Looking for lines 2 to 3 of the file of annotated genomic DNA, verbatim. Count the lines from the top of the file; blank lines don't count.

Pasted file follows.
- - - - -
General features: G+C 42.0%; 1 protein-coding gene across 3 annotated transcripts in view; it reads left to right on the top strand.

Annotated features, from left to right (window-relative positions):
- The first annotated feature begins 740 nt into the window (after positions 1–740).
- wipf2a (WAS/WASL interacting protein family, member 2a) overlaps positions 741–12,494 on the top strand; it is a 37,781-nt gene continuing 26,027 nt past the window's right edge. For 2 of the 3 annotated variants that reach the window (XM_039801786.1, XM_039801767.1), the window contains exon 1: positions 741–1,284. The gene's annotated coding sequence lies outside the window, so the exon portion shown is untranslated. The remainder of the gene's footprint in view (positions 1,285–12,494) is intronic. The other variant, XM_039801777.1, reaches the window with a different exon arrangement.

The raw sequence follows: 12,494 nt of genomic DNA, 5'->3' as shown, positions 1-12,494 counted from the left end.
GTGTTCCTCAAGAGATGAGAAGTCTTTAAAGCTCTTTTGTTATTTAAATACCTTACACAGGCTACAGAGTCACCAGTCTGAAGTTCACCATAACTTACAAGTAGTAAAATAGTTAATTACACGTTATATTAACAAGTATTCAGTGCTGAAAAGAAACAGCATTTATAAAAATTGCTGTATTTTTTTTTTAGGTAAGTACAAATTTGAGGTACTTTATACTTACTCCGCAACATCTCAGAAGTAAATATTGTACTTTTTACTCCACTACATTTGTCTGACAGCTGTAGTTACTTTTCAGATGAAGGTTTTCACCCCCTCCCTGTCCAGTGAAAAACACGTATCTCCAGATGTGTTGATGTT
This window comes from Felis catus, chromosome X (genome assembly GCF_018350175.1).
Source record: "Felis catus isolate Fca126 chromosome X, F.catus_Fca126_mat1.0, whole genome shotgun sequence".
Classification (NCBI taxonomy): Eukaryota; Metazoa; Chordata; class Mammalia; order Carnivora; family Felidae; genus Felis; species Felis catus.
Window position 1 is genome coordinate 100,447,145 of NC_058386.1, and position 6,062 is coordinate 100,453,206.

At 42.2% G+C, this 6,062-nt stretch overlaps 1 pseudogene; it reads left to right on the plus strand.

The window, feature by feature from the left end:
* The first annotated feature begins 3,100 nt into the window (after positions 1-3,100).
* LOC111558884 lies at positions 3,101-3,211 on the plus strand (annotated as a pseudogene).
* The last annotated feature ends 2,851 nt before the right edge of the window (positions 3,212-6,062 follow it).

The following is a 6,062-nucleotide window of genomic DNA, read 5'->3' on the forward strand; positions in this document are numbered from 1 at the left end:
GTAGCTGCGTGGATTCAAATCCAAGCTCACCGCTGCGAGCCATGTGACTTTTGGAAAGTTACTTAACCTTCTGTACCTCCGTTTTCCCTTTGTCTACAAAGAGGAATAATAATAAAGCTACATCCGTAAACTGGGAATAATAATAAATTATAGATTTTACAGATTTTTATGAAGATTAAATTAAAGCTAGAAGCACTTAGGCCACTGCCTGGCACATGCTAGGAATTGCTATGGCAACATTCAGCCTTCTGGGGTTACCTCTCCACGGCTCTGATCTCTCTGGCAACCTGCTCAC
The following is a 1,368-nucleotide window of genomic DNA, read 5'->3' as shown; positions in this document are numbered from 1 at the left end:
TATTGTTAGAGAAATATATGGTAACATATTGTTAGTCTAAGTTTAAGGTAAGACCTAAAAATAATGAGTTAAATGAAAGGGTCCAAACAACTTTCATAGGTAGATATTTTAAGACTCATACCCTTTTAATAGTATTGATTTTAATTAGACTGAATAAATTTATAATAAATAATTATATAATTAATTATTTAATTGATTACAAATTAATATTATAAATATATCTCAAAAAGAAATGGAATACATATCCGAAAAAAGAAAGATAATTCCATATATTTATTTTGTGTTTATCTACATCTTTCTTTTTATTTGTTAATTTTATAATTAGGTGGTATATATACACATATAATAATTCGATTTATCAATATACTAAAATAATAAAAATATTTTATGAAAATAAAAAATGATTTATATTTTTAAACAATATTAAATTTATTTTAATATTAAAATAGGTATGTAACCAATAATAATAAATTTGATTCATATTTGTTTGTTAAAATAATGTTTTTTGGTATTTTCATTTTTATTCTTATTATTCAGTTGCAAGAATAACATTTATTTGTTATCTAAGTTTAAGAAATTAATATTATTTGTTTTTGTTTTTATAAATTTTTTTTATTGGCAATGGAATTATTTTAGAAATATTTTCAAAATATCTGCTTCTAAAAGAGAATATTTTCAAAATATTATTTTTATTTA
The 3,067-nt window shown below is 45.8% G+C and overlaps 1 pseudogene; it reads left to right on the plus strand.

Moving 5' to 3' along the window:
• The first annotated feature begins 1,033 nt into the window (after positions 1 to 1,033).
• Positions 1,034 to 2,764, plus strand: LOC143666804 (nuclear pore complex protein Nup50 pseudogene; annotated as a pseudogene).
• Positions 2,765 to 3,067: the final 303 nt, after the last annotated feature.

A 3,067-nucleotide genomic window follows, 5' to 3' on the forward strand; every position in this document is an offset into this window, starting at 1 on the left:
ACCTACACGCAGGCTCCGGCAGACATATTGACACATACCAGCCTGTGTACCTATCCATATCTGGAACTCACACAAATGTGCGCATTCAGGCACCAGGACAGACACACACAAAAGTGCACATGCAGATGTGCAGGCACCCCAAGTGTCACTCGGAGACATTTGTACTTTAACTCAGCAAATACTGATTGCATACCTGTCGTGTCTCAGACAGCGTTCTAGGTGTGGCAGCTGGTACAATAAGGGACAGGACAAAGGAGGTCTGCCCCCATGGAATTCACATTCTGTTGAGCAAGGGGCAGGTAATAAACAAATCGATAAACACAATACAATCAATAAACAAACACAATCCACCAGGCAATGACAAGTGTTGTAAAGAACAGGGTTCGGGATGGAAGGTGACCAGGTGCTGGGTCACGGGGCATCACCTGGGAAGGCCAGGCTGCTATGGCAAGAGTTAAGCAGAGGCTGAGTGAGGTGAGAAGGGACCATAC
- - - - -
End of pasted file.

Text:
Annotated features, from left to right (window-relative positions):
- The first annotated feature begins 740 nt into the window (after positions 1–740).